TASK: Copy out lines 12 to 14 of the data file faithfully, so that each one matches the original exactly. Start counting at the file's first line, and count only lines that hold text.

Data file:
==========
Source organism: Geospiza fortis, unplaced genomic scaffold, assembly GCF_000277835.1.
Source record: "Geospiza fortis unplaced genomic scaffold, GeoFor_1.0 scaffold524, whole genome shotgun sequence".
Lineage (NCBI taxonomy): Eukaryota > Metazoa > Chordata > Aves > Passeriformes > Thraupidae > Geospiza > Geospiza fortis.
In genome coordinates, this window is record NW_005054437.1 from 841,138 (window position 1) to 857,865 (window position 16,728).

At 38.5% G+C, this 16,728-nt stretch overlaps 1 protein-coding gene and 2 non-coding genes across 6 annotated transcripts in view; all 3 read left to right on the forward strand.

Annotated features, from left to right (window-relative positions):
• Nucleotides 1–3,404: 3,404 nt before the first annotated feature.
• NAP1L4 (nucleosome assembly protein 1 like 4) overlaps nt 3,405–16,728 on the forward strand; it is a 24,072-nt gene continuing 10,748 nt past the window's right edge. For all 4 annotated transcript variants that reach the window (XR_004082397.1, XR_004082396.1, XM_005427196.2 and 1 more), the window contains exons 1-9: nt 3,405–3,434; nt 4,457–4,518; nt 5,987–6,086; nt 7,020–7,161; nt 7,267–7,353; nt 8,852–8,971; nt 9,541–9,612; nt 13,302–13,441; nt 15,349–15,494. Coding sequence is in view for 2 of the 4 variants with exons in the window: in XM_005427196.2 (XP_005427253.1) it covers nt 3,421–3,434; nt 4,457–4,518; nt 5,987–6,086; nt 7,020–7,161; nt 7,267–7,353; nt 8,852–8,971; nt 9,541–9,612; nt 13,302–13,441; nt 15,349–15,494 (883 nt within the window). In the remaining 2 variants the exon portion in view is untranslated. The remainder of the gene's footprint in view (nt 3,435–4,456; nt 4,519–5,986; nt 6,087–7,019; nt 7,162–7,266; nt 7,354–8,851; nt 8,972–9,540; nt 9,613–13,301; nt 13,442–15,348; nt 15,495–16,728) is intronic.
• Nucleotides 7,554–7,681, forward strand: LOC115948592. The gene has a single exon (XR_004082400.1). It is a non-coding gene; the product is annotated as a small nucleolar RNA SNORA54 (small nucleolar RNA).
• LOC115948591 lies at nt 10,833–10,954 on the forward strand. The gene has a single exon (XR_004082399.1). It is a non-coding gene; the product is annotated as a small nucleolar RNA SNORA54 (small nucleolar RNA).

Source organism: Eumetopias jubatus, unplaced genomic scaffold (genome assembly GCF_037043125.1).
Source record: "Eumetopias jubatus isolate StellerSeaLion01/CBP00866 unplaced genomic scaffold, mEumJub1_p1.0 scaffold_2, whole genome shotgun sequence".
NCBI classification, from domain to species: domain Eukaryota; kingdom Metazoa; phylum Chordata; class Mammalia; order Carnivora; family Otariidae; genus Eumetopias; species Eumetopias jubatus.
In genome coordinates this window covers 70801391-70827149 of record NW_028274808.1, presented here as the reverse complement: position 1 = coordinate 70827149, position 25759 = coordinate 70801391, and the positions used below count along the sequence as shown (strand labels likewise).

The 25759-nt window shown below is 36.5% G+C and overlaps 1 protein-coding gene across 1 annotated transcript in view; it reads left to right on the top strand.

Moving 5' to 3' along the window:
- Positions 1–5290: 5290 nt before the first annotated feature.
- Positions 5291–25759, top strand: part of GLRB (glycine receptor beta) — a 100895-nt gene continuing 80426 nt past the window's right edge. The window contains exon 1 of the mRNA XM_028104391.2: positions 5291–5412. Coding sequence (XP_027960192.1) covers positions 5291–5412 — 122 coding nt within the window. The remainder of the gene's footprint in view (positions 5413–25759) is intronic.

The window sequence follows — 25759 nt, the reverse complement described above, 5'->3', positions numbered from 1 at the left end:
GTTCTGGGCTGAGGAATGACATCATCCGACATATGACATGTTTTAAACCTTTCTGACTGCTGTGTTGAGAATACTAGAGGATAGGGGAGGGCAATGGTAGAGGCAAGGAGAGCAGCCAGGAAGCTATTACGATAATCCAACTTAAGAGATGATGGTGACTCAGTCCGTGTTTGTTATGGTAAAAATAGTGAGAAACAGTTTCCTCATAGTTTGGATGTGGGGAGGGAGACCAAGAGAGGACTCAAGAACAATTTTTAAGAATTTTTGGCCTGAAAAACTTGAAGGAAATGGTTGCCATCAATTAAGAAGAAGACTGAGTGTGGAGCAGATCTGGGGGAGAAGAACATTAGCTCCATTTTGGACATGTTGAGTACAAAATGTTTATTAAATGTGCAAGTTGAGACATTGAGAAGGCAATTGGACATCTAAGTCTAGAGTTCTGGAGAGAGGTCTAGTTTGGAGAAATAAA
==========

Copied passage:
Source record: "Eumetopias jubatus isolate StellerSeaLion01/CBP00866 unplaced genomic scaffold, mEumJub1_p1.0 scaffold_2, whole genome shotgun sequence".
NCBI classification, from domain to species: domain Eukaryota; kingdom Metazoa; phylum Chordata; class Mammalia; order Carnivora; family Otariidae; genus Eumetopias; species Eumetopias jubatus.
In genome coordinates this window covers 70801391-70827149 of record NW_028274808.1, presented here as the reverse complement: position 1 = coordinate 70827149, position 25759 = coordinate 70801391, and the positions used below count along the sequence as shown (strand labels likewise).